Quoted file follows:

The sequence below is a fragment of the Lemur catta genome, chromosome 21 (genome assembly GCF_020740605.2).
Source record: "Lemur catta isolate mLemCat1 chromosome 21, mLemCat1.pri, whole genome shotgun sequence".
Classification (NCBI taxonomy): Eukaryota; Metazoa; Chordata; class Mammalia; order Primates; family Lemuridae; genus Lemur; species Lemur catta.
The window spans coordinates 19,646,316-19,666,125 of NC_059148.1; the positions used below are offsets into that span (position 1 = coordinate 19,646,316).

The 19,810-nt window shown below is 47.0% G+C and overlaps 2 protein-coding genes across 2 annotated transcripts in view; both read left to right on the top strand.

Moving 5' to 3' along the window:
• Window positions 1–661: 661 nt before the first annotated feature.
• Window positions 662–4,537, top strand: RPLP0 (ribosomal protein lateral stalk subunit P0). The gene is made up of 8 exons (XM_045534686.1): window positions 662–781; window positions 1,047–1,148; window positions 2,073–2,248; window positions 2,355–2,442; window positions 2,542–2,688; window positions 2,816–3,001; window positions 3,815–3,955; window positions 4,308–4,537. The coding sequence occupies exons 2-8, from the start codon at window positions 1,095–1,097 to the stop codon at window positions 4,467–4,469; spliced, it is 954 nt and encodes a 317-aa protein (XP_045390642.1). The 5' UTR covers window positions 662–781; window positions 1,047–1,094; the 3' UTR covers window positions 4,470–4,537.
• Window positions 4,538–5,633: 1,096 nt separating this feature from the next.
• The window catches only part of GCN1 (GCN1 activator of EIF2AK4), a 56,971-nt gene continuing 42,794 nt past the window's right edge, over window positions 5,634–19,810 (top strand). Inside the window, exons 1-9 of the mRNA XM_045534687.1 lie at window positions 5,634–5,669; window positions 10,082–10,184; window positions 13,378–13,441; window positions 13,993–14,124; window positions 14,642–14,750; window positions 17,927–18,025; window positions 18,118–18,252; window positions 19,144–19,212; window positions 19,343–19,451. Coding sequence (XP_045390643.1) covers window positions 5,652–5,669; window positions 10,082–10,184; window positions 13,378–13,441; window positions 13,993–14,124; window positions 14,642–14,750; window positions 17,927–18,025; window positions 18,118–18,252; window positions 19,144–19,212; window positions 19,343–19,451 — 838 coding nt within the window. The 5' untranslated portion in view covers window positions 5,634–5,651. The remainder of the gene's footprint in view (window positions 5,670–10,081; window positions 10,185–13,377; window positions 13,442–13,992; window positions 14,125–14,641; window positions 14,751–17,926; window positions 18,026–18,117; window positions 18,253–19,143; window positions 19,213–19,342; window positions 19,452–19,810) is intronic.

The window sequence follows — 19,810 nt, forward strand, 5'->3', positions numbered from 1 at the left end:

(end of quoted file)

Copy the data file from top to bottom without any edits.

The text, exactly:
The sequence below is a fragment of the Lemur catta genome, chromosome 21 (genome assembly GCF_020740605.2).
Source record: "Lemur catta isolate mLemCat1 chromosome 21, mLemCat1.pri, whole genome shotgun sequence".
Classification (NCBI taxonomy): Eukaryota; Metazoa; Chordata; class Mammalia; order Primates; family Lemuridae; genus Lemur; species Lemur catta.
The window spans coordinates 19,646,316-19,666,125 of NC_059148.1; the positions used below are offsets into that span (position 1 = coordinate 19,646,316).

The 19,810-nt window shown below is 47.0% G+C and overlaps 2 protein-coding genes across 2 annotated transcripts in view; both read left to right on the top strand.

Moving 5' to 3' along the window:
• Window positions 1–661: 661 nt before the first annotated feature.
• Window positions 662–4,537, top strand: RPLP0 (ribosomal protein lateral stalk subunit P0). The gene is made up of 8 exons (XM_045534686.1): window positions 662–781; window positions 1,047–1,148; window positions 2,073–2,248; window positions 2,355–2,442; window positions 2,542–2,688; window positions 2,816–3,001; window positions 3,815–3,955; window positions 4,308–4,537. The coding sequence occupies exons 2-8, from the start codon at window positions 1,095–1,097 to the stop codon at window positions 4,467–4,469; spliced, it is 954 nt and encodes a 317-aa protein (XP_045390642.1). The 5' UTR covers window positions 662–781; window positions 1,047–1,094; the 3' UTR covers window positions 4,470–4,537.
• Window positions 4,538–5,633: 1,096 nt separating this feature from the next.
• The window catches only part of GCN1 (GCN1 activator of EIF2AK4), a 56,971-nt gene continuing 42,794 nt past the window's right edge, over window positions 5,634–19,810 (top strand). Inside the window, exons 1-9 of the mRNA XM_045534687.1 lie at window positions 5,634–5,669; window positions 10,082–10,184; window positions 13,378–13,441; window positions 13,993–14,124; window positions 14,642–14,750; window positions 17,927–18,025; window positions 18,118–18,252; window positions 19,144–19,212; window positions 19,343–19,451. Coding sequence (XP_045390643.1) covers window positions 5,652–5,669; window positions 10,082–10,184; window positions 13,378–13,441; window positions 13,993–14,124; window positions 14,642–14,750; window positions 17,927–18,025; window positions 18,118–18,252; window positions 19,144–19,212; window positions 19,343–19,451 — 838 coding nt within the window. The 5' untranslated portion in view covers window positions 5,634–5,651. The remainder of the gene's footprint in view (window positions 5,670–10,081; window positions 10,185–13,377; window positions 13,442–13,992; window positions 14,125–14,641; window positions 14,751–17,926; window positions 18,026–18,117; window positions 18,253–19,143; window positions 19,213–19,342; window positions 19,452–19,810) is intronic.

The window sequence follows — 19,810 nt, forward strand, 5'->3', positions numbered from 1 at the left end: